I have been polishing silver in preparation for our New Year's Day party. I don't do this often, which explains why some of the items have turned black. The blessing part, small as it is, comes from the way the glowing silver blooms out of the tarnish as I work. I like the patina of old silver - the nooks and crannies where the tarnish remains giving depth to the silversmith's art. I like the white glow of freshly-polished silver.
My father was an ardent polisher of things. It must be, or have been, an English trait, for I have known other Englishmen who liked to polish. My father shined his shoes every Sunday morning before church, while waiting for us womenfolk declare ourselves fully dressed and ready to go. He liked to polish brass doorknobs, the brass parts on his model steamship, any bits of brass he could get his hands on. (I once visited a pub in Yorkshire filled with brass objects, all gleaming. The owner polished every day, working his way from one end to the other, then beginning over.) My father kept silver gleaming.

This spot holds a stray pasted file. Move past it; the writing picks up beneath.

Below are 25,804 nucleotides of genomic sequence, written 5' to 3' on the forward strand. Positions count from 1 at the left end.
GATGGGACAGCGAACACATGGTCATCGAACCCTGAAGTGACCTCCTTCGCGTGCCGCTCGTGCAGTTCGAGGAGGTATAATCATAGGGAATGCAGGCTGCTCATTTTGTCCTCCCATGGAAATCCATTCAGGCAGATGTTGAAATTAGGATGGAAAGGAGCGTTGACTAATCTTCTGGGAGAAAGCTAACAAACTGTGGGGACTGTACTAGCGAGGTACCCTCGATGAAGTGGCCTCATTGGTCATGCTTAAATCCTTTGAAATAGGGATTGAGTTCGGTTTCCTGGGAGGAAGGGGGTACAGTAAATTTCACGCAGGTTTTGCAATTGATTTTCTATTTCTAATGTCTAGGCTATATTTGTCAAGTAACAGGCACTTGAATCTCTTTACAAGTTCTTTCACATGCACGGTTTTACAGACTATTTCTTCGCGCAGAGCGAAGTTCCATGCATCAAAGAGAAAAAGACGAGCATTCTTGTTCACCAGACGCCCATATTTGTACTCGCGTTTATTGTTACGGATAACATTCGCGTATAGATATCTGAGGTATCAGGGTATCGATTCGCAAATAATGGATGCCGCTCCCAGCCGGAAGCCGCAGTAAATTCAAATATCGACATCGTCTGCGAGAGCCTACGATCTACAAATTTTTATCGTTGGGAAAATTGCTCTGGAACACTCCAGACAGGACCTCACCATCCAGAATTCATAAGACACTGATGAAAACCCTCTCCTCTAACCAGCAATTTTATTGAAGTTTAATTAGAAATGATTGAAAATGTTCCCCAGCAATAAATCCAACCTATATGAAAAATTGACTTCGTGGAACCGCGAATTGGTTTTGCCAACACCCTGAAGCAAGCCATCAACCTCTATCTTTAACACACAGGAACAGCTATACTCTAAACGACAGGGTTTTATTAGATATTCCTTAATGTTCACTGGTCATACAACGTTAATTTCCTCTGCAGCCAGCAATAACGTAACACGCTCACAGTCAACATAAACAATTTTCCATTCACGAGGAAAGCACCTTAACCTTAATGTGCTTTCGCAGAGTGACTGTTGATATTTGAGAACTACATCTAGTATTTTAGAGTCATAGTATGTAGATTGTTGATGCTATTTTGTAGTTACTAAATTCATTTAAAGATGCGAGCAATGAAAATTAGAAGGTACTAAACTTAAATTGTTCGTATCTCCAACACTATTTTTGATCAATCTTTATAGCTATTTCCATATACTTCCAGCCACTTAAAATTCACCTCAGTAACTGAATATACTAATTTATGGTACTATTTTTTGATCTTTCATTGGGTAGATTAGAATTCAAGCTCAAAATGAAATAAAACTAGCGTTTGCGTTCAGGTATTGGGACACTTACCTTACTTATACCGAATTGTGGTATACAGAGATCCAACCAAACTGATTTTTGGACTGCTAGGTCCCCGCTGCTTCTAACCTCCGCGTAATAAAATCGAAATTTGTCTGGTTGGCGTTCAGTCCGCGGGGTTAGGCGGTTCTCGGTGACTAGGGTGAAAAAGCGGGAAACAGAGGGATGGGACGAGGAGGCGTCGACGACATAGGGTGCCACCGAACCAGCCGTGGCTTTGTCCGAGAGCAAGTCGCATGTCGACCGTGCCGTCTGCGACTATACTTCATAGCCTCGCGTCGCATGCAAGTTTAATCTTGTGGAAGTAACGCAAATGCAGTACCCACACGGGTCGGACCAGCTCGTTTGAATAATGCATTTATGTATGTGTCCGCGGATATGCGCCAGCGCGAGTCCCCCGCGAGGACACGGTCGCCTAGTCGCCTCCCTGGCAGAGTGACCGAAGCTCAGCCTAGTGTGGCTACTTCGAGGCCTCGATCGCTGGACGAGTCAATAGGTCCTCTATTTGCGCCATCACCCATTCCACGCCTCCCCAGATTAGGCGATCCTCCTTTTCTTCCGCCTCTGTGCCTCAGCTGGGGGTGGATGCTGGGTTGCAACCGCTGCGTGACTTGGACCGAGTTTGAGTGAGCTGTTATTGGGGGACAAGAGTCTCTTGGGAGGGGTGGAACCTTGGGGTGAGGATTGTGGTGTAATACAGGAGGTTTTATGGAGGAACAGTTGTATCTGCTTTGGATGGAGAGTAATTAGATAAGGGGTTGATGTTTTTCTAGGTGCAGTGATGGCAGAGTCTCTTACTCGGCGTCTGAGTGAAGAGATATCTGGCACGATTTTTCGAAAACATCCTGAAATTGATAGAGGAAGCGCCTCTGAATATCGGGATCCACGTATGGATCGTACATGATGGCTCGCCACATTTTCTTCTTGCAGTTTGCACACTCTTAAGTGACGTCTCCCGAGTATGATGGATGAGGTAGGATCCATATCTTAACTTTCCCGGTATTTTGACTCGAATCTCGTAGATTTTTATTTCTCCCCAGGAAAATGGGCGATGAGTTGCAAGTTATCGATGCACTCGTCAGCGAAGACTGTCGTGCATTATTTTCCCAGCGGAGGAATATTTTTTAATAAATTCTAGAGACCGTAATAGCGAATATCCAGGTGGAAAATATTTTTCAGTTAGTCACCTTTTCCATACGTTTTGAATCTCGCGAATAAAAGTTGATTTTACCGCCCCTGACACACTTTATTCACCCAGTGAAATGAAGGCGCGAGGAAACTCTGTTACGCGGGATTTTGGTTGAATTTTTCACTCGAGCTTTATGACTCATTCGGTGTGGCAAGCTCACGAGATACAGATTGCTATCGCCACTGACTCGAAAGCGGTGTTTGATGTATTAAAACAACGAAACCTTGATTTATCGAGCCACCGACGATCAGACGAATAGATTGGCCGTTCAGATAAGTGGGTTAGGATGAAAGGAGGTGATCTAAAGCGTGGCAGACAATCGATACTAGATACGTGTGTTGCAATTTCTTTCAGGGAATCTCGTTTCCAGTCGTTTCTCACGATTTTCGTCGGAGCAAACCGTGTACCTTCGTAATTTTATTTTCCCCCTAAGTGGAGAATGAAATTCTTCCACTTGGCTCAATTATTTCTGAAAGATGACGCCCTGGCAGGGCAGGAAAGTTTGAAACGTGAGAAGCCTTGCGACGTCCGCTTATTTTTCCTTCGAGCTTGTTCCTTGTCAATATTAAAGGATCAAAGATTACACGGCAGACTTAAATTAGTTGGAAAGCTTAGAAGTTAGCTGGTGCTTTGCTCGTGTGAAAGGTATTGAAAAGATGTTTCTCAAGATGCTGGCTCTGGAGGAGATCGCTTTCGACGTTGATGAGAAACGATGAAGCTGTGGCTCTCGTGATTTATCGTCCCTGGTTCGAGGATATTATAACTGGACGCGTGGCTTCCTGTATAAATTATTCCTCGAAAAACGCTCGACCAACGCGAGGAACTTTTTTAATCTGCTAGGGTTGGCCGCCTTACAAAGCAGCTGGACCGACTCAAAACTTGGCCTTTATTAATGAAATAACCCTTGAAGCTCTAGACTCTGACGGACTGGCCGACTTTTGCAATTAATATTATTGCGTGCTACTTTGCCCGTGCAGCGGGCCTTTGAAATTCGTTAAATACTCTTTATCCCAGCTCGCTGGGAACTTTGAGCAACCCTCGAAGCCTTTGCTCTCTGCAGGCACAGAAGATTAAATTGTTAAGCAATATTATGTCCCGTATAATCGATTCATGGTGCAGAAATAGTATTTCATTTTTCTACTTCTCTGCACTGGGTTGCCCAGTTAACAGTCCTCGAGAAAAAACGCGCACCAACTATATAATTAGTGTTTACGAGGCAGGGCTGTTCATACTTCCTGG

His biggest polishing project was his telescope mirror. He made it when I was four years old, and let me help. It involved repeatedly pushing one glass disk across another with water and rouge abrasive between. The lower glass disk gradually assumed a parabolic shape. As we worked, he would check the disk periodically on an improvised optical bench, to see how well it was focusing light. When it was finished, he polished the surface to perfection and silvered the back to make it reflective. This involved gently heating the mirror while sluicing it with a silver-nitrate solution. The silver precipitated onto the mirror forming a thin, perfect layer of pure silver. My dad experimented several times with silvering various objects, until he managed to cover the kitchen counter with permanent black blotches. My mother was annoyed and the kitchen was no longer used for chemistry experiments.